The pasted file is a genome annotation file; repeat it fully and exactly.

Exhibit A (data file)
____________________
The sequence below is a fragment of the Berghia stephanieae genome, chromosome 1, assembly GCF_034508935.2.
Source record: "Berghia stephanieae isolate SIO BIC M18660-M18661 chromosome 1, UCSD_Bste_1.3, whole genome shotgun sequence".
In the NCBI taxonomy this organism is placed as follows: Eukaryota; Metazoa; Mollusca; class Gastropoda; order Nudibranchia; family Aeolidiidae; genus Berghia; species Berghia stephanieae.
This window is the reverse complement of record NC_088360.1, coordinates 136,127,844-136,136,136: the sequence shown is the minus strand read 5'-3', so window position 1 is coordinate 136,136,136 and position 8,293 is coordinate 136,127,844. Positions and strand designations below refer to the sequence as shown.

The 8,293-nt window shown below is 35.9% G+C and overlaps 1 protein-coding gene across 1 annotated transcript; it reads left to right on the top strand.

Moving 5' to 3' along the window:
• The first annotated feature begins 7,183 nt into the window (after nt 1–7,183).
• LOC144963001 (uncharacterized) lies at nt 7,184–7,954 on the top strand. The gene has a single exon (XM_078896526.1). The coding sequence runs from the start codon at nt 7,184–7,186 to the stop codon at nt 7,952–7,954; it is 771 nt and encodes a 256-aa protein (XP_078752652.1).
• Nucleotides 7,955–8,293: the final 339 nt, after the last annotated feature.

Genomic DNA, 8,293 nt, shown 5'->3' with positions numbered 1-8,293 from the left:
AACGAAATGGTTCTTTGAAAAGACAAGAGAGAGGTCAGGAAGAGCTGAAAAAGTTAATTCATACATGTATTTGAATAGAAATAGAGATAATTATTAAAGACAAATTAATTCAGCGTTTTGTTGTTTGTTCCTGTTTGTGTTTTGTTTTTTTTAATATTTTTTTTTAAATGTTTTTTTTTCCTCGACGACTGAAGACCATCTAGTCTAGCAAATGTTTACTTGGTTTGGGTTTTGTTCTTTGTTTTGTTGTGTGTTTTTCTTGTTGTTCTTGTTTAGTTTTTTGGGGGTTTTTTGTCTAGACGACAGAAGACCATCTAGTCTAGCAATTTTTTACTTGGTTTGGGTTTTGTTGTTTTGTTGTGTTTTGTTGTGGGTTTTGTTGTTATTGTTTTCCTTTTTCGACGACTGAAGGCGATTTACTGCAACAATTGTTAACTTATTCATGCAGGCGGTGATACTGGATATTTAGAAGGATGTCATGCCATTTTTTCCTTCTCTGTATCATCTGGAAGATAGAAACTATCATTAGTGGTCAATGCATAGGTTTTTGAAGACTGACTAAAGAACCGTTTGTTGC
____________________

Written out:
The sequence below is a fragment of the Berghia stephanieae genome, chromosome 1, assembly GCF_034508935.2.
Source record: "Berghia stephanieae isolate SIO BIC M18660-M18661 chromosome 1, UCSD_Bste_1.3, whole genome shotgun sequence".
In the NCBI taxonomy this organism is placed as follows: Eukaryota; Metazoa; Mollusca; class Gastropoda; order Nudibranchia; family Aeolidiidae; genus Berghia; species Berghia stephanieae.
This window is the reverse complement of record NC_088360.1, coordinates 136,127,844-136,136,136: the sequence shown is the minus strand read 5'-3', so window position 1 is coordinate 136,136,136 and position 8,293 is coordinate 136,127,844. Positions and strand designations below refer to the sequence as shown.

The 8,293-nt window shown below is 35.9% G+C and overlaps 1 protein-coding gene across 1 annotated transcript; it reads left to right on the top strand.

Moving 5' to 3' along the window:
• The first annotated feature begins 7,183 nt into the window (after nt 1–7,183).
• LOC144963001 (uncharacterized) lies at nt 7,184–7,954 on the top strand. The gene has a single exon (XM_078896526.1). The coding sequence runs from the start codon at nt 7,184–7,186 to the stop codon at nt 7,952–7,954; it is 771 nt and encodes a 256-aa protein (XP_078752652.1).
• Nucleotides 7,955–8,293: the final 339 nt, after the last annotated feature.

Genomic DNA, 8,293 nt, shown 5'->3' with positions numbered 1-8,293 from the left:
AACGAAATGGTTCTTTGAAAAGACAAGAGAGAGGTCAGGAAGAGCTGAAAAAGTTAATTCATACATGTATTTGAATAGAAATAGAGATAATTATTAAAGACAAATTAATTCAGCGTTTTGTTGTTTGTTCCTGTTTGTGTTTTGTTTTTTTTAATATTTTTTTTTAAATGTTTTTTTTTCCTCGACGACTGAAGACCATCTAGTCTAGCAAATGTTTACTTGGTTTGGGTTTTGTTCTTTGTTTTGTTGTGTGTTTTTCTTGTTGTTCTTGTTTAGTTTTTTGGGGGTTTTTTGTCTAGACGACAGAAGACCATCTAGTCTAGCAATTTTTTACTTGGTTTGGGTTTTGTTGTTTTGTTGTGTTTTGTTGTGGGTTTTGTTGTTATTGTTTTCCTTTTTCGACGACTGAAGGCGATTTACTGCAACAATTGTTAACTTATTCATGCAGGCGGTGATACTGGATATTTAGAAGGATGTCATGCCATTTTTTCCTTCTCTGTATCATCTGGAAGATAGAAACTATCATTAGTGGTCAATGCATAGGTTTTTGAAGACTGACTAAAGAACCGTTTGTTGC